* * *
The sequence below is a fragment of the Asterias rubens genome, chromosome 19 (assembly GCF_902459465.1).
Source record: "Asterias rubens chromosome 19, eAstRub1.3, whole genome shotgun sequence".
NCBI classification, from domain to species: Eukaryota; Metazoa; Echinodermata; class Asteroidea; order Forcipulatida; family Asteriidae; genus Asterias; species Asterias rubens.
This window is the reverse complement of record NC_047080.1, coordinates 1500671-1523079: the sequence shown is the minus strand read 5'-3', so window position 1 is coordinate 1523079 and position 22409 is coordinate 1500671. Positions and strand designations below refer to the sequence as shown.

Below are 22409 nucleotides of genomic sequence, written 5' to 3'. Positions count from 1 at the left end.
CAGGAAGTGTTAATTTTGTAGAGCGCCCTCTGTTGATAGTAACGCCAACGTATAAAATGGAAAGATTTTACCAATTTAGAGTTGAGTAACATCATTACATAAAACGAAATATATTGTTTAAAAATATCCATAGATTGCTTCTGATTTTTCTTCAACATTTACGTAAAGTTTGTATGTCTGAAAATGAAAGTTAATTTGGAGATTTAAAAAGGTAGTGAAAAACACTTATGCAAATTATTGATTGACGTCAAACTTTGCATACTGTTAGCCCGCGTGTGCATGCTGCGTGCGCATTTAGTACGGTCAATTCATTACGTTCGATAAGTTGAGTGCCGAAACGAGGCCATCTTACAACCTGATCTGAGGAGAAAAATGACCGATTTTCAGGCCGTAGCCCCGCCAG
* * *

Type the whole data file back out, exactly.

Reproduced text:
The sequence below is a fragment of the Asterias rubens genome, chromosome 19 (assembly GCF_902459465.1).
Source record: "Asterias rubens chromosome 19, eAstRub1.3, whole genome shotgun sequence".
NCBI classification, from domain to species: Eukaryota; Metazoa; Echinodermata; class Asteroidea; order Forcipulatida; family Asteriidae; genus Asterias; species Asterias rubens.
This window is the reverse complement of record NC_047080.1, coordinates 1500671-1523079: the sequence shown is the minus strand read 5'-3', so window position 1 is coordinate 1523079 and position 22409 is coordinate 1500671. Positions and strand designations below refer to the sequence as shown.

Below are 22409 nucleotides of genomic sequence, written 5' to 3'. Positions count from 1 at the left end.
CAGGAAGTGTTAATTTTGTAGAGCGCCCTCTGTTGATAGTAACGCCAACGTATAAAATGGAAAGATTTTACCAATTTAGAGTTGAGTAACATCATTACATAAAACGAAATATATTGTTTAAAAATATCCATAGATTGCTTCTGATTTTTCTTCAACATTTACGTAAAGTTTGTATGTCTGAAAATGAAAGTTAATTTGGAGATTTAAAAAGGTAGTGAAAAACACTTATGCAAATTATTGATTGACGTCAAACTTTGCATACTGTTAGCCCGCGTGTGCATGCTGCGTGCGCATTTAGTACGGTCAATTCATTACGTTCGATAAGTTGAGTGCCGAAACGAGGCCATCTTACAACCTGATCTGAGGAGAAAAATGACCGATTTTCAGGCCGTAGCCCCGCCAG